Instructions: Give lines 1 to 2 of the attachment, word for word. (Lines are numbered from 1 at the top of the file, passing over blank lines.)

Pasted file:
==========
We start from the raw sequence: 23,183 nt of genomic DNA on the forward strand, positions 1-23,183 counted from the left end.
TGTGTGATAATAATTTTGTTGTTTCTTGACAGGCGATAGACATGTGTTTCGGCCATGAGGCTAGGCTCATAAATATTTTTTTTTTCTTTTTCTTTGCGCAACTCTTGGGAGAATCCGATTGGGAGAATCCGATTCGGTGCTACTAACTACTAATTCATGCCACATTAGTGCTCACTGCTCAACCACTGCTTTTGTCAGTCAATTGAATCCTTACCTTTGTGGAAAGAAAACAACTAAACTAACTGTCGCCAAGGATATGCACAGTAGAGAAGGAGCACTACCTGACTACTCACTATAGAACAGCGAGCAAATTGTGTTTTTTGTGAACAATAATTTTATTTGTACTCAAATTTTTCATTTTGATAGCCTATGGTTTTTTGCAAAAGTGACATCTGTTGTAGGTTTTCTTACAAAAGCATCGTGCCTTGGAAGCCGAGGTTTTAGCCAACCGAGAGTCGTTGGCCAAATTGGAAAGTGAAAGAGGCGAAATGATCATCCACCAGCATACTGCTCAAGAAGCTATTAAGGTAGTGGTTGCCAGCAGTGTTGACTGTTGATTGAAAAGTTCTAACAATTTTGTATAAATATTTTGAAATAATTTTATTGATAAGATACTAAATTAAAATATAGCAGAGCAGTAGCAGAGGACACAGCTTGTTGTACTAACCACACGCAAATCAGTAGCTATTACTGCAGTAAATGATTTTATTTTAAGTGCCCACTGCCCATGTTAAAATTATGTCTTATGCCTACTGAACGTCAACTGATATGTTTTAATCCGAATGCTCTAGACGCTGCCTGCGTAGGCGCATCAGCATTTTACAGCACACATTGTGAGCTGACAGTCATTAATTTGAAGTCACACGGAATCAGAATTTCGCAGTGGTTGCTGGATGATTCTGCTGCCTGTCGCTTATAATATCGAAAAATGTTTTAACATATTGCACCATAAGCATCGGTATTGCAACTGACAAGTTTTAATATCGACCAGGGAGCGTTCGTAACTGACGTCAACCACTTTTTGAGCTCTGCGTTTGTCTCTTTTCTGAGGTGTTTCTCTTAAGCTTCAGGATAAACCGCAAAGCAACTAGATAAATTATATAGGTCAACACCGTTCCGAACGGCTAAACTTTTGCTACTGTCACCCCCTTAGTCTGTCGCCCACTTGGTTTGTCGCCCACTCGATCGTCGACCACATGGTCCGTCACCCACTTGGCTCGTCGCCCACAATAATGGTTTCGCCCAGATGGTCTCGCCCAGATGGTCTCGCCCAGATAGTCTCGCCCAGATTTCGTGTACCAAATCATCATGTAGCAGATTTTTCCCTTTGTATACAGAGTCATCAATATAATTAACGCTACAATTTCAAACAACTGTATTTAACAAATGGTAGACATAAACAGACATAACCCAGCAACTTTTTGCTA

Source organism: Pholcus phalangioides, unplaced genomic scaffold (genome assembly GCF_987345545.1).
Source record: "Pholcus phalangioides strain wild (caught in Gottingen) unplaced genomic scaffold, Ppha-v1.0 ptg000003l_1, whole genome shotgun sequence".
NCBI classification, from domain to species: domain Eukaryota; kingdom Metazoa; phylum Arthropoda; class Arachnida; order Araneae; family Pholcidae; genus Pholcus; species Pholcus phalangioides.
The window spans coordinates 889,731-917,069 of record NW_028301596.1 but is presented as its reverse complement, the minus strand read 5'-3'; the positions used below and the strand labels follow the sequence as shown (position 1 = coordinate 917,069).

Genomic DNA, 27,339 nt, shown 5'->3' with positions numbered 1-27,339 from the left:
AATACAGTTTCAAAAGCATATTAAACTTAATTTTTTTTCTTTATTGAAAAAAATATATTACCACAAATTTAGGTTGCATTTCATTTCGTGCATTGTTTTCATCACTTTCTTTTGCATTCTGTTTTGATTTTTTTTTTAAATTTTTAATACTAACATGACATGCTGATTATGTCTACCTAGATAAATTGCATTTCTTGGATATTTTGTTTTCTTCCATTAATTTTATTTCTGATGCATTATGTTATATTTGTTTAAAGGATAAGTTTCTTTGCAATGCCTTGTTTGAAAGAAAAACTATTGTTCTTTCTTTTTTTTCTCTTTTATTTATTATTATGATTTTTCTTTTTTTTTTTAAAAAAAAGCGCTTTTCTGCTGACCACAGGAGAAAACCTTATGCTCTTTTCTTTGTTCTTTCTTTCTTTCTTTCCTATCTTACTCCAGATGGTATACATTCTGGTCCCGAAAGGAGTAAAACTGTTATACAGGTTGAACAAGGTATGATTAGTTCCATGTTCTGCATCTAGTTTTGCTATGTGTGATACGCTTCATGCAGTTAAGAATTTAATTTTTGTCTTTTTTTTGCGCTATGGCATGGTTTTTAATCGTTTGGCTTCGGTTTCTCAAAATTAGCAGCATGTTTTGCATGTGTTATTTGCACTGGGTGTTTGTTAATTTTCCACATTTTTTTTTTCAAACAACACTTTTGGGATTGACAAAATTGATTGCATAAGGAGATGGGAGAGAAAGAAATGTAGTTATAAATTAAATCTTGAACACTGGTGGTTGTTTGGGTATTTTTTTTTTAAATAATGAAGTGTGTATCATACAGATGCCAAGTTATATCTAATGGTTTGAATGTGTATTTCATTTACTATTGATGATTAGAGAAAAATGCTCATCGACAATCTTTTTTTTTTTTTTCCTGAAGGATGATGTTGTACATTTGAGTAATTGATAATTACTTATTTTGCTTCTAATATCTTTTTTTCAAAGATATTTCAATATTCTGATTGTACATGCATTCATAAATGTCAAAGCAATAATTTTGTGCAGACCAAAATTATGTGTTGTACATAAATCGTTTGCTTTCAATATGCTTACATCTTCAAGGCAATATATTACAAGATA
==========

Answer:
We start from the raw sequence: 23,183 nt of genomic DNA on the forward strand, positions 1-23,183 counted from the left end.
TGTGTGATAATAATTTTGTTGTTTCTTGACAGGCGATAGACATGTGTTTCGGCCATGAGGCTAGGCTCATAAATATTTTTTTTTTCTTTTTCTTTGCGCAACTCTTGGGAGAATCCGATTGGGAGAATCCGATTCGGTGCTACTAACTACTAATTCATGCCACATTAGTGCTCACTGCTCAACCACTGCTTTTGTCAGTCAATTGAATCCTTACCTTTGTGGAAAGAAAACAACTAAACTAACTGTCGCCAAGGATATGCACAGTAGAGAAGGAGCACTACCTGACTACTCACTATAGAACAGCGAGCAAATTGTGTTTTTTGTGAACAATAATTTTATTTGTACTCAAATTTTTCATTTTGATAGCCTATGGTTTTTTGCAAAAGTGACATCTGTTGTAGGTTTTCTTACAAAAGCATCGTGCCTTGGAAGCCGAGGTTTTAGCCAACCGAGAGTCGTTGGCCAAATTGGAAAGTGAAAGAGGCGAAATGATCATCCACCAGCATACTGCTCAAGAAGCTATTAAGGTAGTGGTTGCCAGCAGTGTTGACTGTTGATTGAAAAGTTCTAACAATTTTGTATAAATATTTTGAAATAATTTTATTGATAAGATACTAAATTAAAATATAGCAGAGCAGTAGCAGAGGACACAGCTTGTTGTACTAACCACACGCAAATCAGTAGCTATTACTGCAGTAAATGATTTTATTTTAAGTGCCCACTGCCCATGTTAAAATTATGTCTTATGCCTACTGAACGTCAACTGATATGTTTTAATCCGAATGCTCTAGACGCTGCCTGCGTAGGCGCATCAGCATTTTACAGCACACATTGTGAGCTGACAGTCATTAATTTGAAGTCACACGGAATCAGAATTTCGCAGTGGTTGCTGGATGATTCTGCTGCCTGTCGCTTATAATATCGAAAAATGTTTTAACATATTGCACCATAAGCATCGGTATTGCAACTGACAAGTTTTAATATCGACCAGGGAGCGTTCGTAACTGACGTCAACCACTTTTTGAGCTCTGCGTTTGTCTCTTTTCTGAGGTGTTTCTCTTAAGCTTCAGGATAAACCGCAAAGCAACTAGATAAATTATATAGGTCAACACCGTTCCGAACGGCTAAACTTTTGCTACTGTCACCCCCTTAGTCTGTCGCCCACTTGGTTTGTCGCCCACTCGATCGTCGACCACATGGTCCGTCACCCACTTGGCTCGTCGCCCACAATAATGGTTTCGCCCAGATGGTCTCGCCCAGATGGTCTCGCCCAGATAGTCTCGCCCAGATTTCGTGTACCAAATCATCATGTAGCAGATTTTTCCCTTTGTATACAGAGTCATCAATATAATTAACGCTACAATTTCAAACAACTGTATTTAACAAATGGTAGACATAAACAGACATAACCCAGCAACTTTTTGCTA